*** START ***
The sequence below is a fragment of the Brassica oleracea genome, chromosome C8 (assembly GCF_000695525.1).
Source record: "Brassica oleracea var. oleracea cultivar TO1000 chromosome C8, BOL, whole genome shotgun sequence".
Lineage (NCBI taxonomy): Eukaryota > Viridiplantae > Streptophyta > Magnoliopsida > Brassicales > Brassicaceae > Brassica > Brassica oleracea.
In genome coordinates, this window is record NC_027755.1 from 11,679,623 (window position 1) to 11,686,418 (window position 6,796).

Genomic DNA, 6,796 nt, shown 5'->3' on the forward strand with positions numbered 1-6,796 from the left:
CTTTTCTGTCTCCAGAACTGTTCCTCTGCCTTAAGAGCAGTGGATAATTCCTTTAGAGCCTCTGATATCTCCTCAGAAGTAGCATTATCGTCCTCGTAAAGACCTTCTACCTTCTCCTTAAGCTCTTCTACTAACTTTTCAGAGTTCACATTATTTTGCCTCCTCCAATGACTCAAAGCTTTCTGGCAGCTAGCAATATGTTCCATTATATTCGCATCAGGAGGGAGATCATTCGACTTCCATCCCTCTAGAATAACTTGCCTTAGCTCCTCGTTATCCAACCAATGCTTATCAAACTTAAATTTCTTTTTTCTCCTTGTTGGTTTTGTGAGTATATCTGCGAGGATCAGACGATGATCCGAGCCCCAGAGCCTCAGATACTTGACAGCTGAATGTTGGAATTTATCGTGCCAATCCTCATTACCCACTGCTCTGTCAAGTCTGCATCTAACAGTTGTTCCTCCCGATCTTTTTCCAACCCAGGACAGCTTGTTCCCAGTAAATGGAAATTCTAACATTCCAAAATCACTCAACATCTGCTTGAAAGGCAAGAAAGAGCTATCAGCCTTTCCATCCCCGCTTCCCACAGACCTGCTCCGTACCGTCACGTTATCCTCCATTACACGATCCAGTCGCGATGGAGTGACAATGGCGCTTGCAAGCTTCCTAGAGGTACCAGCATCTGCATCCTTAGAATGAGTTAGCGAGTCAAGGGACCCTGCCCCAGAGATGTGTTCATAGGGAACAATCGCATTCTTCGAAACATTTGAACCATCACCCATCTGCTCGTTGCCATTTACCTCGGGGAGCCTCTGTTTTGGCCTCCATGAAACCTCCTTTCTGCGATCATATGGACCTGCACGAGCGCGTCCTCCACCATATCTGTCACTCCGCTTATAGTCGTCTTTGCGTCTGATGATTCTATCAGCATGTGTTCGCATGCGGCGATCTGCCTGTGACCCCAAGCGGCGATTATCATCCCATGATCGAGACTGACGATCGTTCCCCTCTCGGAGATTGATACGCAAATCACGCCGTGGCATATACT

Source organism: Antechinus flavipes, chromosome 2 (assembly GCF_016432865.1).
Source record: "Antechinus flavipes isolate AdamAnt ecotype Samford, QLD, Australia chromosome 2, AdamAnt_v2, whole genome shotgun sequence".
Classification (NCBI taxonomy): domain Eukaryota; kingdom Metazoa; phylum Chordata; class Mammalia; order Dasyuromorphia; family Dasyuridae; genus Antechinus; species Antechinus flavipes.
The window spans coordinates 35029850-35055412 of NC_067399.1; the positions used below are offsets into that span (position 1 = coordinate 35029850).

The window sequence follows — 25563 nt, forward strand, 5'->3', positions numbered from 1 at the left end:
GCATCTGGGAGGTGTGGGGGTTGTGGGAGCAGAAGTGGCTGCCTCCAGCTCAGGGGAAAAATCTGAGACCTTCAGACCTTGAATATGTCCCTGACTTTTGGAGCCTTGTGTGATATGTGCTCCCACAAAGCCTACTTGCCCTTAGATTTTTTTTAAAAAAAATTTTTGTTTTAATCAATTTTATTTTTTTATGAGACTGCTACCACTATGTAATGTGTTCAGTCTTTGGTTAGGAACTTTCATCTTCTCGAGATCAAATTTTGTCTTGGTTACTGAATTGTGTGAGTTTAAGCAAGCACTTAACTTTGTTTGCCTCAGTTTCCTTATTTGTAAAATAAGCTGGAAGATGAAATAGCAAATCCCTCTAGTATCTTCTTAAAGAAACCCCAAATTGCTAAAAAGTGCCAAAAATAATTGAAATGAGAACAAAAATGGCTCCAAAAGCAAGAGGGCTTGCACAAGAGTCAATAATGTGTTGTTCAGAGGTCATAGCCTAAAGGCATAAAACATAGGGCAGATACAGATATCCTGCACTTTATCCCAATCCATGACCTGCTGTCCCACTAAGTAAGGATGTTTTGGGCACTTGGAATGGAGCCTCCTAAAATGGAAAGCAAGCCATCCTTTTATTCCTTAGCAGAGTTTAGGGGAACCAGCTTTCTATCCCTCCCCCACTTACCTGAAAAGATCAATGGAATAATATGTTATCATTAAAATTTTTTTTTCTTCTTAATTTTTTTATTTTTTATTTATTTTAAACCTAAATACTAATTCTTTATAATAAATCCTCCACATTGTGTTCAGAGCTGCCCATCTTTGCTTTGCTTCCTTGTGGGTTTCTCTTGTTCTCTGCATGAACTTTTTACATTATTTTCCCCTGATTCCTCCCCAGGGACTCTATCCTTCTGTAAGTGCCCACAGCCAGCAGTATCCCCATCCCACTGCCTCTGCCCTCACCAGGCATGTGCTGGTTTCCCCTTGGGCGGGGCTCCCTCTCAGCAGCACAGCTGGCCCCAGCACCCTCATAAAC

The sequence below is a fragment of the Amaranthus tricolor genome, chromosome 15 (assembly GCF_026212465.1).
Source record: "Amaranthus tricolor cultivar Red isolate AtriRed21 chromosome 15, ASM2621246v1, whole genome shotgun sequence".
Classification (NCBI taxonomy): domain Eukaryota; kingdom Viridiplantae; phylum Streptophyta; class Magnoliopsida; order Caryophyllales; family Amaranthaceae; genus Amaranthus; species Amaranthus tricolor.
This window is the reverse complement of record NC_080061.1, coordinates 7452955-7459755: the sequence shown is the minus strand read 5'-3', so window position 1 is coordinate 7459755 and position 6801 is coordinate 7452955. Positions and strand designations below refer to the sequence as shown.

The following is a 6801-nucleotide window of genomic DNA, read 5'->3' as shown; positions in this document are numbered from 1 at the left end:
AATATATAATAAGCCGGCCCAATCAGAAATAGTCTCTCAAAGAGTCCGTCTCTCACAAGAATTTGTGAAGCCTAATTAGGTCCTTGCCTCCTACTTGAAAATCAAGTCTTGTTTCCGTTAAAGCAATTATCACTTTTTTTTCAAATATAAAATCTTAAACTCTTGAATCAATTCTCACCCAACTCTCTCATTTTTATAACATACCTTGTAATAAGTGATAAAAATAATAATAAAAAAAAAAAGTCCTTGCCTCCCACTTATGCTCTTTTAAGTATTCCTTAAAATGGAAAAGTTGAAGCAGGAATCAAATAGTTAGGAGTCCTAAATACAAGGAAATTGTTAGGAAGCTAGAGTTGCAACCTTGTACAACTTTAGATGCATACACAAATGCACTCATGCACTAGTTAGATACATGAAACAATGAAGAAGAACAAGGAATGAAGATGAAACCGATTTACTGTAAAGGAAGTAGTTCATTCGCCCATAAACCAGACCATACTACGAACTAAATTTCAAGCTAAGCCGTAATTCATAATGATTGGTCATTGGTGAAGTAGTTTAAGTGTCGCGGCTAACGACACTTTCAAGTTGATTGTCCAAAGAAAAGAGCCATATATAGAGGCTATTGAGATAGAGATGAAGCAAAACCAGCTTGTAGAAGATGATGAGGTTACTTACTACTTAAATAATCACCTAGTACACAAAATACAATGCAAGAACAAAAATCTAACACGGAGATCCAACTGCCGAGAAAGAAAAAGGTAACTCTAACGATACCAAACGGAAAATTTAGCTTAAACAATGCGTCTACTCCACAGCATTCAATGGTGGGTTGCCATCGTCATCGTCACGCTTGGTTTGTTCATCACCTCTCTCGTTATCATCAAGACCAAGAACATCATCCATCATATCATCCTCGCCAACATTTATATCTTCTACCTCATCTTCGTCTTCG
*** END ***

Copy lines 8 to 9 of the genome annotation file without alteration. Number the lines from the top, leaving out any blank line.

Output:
Source record: "Antechinus flavipes isolate AdamAnt ecotype Samford, QLD, Australia chromosome 2, AdamAnt_v2, whole genome shotgun sequence".
Classification (NCBI taxonomy): domain Eukaryota; kingdom Metazoa; phylum Chordata; class Mammalia; order Dasyuromorphia; family Dasyuridae; genus Antechinus; species Antechinus flavipes.